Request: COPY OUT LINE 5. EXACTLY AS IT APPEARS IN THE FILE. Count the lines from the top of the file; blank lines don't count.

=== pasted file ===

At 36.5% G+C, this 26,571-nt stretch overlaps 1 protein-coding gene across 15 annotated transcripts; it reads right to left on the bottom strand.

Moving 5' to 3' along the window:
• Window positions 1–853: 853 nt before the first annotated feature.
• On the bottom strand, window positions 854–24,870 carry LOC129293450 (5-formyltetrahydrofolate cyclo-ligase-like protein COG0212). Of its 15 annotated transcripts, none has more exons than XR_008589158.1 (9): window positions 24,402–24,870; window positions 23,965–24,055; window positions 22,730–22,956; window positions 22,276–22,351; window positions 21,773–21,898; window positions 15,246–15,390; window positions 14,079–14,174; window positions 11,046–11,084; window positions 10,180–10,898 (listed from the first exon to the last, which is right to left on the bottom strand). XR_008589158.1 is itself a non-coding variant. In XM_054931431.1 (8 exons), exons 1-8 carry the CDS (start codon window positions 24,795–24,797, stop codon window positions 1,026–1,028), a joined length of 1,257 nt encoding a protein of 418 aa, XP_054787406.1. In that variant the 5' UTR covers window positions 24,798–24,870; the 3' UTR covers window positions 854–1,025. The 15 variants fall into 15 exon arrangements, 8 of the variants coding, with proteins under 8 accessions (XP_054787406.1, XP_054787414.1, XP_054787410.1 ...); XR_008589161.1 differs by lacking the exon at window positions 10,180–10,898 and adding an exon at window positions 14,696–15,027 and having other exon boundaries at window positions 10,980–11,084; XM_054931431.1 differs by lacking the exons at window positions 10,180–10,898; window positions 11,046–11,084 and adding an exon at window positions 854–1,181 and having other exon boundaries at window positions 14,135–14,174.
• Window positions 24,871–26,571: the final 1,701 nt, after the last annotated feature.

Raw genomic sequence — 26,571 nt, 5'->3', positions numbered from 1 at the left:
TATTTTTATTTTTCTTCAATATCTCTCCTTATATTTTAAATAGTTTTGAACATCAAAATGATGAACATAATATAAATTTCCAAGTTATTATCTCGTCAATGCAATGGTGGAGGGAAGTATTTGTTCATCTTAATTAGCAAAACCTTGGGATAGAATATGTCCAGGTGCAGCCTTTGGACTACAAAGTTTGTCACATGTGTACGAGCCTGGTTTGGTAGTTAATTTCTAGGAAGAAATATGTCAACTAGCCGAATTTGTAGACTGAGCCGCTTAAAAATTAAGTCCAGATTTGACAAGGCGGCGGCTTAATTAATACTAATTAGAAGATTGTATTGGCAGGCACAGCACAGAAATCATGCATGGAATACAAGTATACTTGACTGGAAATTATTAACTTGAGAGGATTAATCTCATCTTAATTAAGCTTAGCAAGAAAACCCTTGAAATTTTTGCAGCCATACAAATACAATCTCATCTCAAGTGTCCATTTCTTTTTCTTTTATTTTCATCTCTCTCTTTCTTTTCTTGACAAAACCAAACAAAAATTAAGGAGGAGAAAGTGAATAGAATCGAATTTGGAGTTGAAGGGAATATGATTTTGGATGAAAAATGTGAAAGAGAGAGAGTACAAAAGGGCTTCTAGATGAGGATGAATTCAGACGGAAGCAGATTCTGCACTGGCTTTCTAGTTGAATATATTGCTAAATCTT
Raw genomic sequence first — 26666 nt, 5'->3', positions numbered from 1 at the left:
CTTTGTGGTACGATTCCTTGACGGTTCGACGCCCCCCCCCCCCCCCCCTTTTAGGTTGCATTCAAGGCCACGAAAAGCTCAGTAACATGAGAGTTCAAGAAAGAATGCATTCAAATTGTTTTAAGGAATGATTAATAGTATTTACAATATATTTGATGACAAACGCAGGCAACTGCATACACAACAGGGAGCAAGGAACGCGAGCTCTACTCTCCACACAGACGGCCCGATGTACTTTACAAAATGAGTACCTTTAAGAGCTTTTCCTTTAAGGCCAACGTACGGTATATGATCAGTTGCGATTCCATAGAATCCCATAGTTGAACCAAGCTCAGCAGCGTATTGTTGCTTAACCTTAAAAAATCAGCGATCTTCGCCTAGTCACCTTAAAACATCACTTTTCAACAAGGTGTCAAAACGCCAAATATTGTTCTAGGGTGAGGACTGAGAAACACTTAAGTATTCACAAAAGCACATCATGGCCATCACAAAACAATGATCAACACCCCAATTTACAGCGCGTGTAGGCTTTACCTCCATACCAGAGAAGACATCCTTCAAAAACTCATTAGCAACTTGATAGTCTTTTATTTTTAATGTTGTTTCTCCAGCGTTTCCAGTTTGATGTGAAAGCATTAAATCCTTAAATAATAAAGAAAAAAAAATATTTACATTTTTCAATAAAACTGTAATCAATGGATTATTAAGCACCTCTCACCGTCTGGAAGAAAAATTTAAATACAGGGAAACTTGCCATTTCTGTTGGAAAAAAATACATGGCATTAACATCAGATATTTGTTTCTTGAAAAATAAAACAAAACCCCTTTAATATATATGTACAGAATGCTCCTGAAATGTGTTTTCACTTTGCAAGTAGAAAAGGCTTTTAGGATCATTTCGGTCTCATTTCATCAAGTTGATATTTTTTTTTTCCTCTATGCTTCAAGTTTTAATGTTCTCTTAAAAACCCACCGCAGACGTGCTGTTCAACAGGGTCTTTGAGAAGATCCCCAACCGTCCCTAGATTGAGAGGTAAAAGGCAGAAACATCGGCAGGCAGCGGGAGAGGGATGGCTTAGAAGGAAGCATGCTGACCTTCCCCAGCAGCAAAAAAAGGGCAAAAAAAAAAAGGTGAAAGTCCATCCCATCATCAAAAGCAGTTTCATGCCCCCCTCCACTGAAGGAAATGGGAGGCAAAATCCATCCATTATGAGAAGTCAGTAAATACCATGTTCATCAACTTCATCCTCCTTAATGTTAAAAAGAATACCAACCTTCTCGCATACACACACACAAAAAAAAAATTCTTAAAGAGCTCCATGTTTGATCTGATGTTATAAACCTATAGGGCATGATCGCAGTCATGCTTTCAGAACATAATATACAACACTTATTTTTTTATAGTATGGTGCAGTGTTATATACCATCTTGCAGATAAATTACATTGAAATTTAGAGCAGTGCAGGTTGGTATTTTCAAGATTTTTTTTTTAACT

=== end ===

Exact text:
• Window positions 24,871–26,571: the final 1,701 nt, after the last annotated feature.